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How to build a resilient team: 6 tips
Resilience is essential during challenging times. Consider these tips to develop stronger, more informed teams that are prepared to handle the difficult days ahead
Building a resilient workforce does not happen overnight. Nor is it easy to shift your team to become truly resilient if this quality is not already part of the organization’s DNA. Doing so during challenging times is even harder. But, it's not impossible. Leaders, it starts with you.
Here are some tips to help you boost your team’s resilience in these challenging times:
1. Consider the workday a 24-hour clock
If your business spans continents and time zones, everything you do should be based around the concept of a 24-hour day. This helps team leaders think of their geographically dispersed team members as comprising one overall team serving its customers rather than multiple teams that may not be aligned with one another.
Different countries have different workdays, national holidays, and significant times of the year – for example, European holidays typically happen in summer, some countries celebrate religious holidays when others are working, and still others may work Sunday through Thursday rather than Monday through Friday, and so on.
Thinking of the world in terms of a continuous 24-hour workday helps to reinforce consistency across teams and ensures that everyone is “rowing in the same direction.” There is no room for “You are the X country team and they are the Y country team” – everyone must become one fluid, collaborative team and focus on sharing the 24-hour day together.
[ How can you nurture team culture while working remotely? Read also Remote teams: 5 ways to build culture. ]
2. Think about overlapping skills
Consider what skills your team offers within the 24-hour workday timeframe versus the skills it offers in general. You cannot always choose when a certain event is going to happen, but you can ensure that there is overlap in specific needed skill sets between teams.
Develop a skills matrix and compare it with the needs of your customers around the globe to identify any gaps. For example, if your team is supporting a niche product for a customer, make certain that the skill set needed to support that product is available not only in your time zone, but also in adjacent time zones. This guarantees that fresh team members who can help resolve an issue are never more than a region away, which can make all the difference between a frustrated customer and a satisfied one. Handing over service issues and other tasks should be like passing the baton in a relay race – not a microphone drop.
3. Maintain always-on communications
Keeping in touch as a resilient team requires some effort. Resiliency goes beyond standard team meetings in which everyone is briefed and information is shared waterfall-style, taking an “always-on” approach. This is table stakes.
You and your team should use some form of messenger channel that is always accessible to the team, and when needed, to your clients. This sets a precedent, from the managers on down, that if they are working, they are instantly available to contribute for the team.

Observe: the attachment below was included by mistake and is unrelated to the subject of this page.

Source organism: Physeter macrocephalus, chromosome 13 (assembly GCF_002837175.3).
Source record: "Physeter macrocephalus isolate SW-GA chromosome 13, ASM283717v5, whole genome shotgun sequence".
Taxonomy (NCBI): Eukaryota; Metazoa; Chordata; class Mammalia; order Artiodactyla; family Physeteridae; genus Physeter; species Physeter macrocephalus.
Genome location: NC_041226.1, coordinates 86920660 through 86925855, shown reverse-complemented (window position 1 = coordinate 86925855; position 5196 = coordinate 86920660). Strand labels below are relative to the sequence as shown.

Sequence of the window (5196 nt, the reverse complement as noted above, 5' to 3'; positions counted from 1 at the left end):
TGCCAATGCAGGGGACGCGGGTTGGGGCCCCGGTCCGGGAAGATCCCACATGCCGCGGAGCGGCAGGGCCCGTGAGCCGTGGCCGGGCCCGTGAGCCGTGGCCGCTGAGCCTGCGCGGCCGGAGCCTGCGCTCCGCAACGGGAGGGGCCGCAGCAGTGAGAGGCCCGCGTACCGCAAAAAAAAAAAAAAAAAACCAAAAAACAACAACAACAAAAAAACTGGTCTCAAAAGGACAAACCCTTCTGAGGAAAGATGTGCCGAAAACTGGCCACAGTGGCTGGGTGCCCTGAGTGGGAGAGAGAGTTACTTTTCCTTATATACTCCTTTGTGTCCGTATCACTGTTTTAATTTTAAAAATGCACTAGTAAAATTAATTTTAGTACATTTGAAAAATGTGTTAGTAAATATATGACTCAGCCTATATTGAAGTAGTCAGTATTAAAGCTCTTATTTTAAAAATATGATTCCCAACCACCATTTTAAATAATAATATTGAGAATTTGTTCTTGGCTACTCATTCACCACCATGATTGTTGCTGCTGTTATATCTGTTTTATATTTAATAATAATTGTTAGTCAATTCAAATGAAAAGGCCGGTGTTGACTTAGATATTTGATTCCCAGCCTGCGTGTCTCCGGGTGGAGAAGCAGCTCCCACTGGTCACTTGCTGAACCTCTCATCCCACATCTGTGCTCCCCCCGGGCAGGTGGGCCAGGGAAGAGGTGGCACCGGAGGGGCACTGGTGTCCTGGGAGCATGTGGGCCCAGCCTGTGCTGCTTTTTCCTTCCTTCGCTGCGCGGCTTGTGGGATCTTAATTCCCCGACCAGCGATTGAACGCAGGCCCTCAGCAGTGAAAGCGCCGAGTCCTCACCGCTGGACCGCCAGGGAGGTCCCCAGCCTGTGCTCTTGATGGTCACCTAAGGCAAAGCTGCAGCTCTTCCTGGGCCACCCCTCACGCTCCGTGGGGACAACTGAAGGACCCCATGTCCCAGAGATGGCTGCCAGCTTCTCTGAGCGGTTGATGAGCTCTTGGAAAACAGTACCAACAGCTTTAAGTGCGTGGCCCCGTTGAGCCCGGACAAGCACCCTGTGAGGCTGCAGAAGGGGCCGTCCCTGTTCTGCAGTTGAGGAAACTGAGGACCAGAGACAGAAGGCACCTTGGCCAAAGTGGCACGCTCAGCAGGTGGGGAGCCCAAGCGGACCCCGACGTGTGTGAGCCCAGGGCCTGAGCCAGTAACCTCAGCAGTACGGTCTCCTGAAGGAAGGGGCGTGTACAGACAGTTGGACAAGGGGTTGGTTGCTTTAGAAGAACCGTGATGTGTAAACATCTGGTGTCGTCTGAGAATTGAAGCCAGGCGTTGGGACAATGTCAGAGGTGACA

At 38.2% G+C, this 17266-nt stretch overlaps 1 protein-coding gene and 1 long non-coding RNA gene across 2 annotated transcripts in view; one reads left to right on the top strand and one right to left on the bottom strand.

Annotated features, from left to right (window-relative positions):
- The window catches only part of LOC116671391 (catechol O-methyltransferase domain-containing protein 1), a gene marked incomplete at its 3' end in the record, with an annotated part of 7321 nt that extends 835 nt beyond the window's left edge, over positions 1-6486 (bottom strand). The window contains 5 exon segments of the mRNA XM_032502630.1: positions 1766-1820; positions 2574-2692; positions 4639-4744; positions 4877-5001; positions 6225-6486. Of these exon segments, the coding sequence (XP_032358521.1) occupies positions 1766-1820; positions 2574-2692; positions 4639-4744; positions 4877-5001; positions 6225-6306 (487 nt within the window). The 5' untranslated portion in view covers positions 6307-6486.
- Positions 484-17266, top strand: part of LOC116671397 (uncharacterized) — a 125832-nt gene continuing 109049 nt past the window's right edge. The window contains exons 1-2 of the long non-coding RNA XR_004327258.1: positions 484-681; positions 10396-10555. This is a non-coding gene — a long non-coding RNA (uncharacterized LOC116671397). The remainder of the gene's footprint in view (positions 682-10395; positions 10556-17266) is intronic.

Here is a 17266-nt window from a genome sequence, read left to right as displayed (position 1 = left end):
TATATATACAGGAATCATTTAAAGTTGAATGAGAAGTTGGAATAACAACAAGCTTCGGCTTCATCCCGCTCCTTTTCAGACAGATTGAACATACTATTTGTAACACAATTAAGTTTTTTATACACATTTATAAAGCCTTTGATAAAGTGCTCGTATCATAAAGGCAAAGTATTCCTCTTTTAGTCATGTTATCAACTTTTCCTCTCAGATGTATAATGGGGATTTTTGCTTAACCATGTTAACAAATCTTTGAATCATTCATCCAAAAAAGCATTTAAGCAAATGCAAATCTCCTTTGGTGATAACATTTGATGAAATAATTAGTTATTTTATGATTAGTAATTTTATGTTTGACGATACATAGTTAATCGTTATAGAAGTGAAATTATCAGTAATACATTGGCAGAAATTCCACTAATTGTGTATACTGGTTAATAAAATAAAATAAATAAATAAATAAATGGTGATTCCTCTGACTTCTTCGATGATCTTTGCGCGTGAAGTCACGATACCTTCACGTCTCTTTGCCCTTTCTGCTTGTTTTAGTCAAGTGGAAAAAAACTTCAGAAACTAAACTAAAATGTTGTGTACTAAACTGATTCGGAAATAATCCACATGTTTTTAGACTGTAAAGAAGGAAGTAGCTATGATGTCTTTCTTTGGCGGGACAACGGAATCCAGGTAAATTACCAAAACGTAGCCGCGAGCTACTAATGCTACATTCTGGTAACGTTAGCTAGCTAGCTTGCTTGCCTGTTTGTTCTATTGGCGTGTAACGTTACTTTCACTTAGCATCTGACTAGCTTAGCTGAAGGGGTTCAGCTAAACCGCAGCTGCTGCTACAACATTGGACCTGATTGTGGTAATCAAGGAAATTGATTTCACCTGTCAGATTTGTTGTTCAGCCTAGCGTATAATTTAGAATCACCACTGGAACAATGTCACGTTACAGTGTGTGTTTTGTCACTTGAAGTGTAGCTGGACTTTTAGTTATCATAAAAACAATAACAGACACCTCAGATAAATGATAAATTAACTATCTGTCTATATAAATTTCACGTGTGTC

Always-on communications creates a culture in which messaging is the natural way to reach out and collaborate with other team members, and it ensures that there are no delays in response. It’s particularly critical to help keep remote team members engaged with each other.
[ How does your EQ stack up? Read also: Emotional intelligence test: 5 self-evaluation tools for leaders. ]
4. Have a backup plan
Nobody can predict family emergencies and other unexpected events, and they will happen right now: Count on it. The first step to dealing with unplanned team member absences: Assume that they will happen at the most inopportune time possible.
Within a matter of minutes, you should be able to reach out to your team and get a stand-in without missing a beat. The same rule also applies to planned absences, so form a plan that allows your team members to delegate their responsibilities so they can take time off.
Transitioning the workload to ensure business continuity is key in either scenario, and it offers an additional benefit: Team members are less stressed when they know they can rely on a backup when they need to be out.
5. Provide access to information
When building a resilient team, strive to make information – from basic company policies to corporate and client knowledge – available within two clicks.
Emphasize to your teams that keeping information private helps no one and may even be harmful. Whether you’re serving internal or external clients, making information easily available to everyone is essential. Think of keeping your information in a filing cabinet located at your home: If you suddenly became ill, no one would have access to that information, and it would be all but impossible for anyone to step in and while you are away.
An easy first step: Make calendars available for all team members to see. Then if a team member needs to be unexpectedly out of the office, a colleague can jump in and pick up any meetings that may have been scheduled.
6. Prepare your team for adversity
It’s important to train your team in the soft skills needed to deal with adversity. We are facing unprecedented challenges on a global scale right now, but this applies equally to events happening at a community level. With any remote team, developing a culture of camaraderie, in which people care about each other, is paramount.
Make sure your team members understand that it is acceptable to talk openly about these issues during team meetings. There should be no taboos on discussing challenges that are happening on a global, regional, or local level. This helps everyone feel that they are facing the adversity with compassion, and as a team.
[ Want to build your leadership EQ? See 10 emotional intelligence must-reads for leaders. ]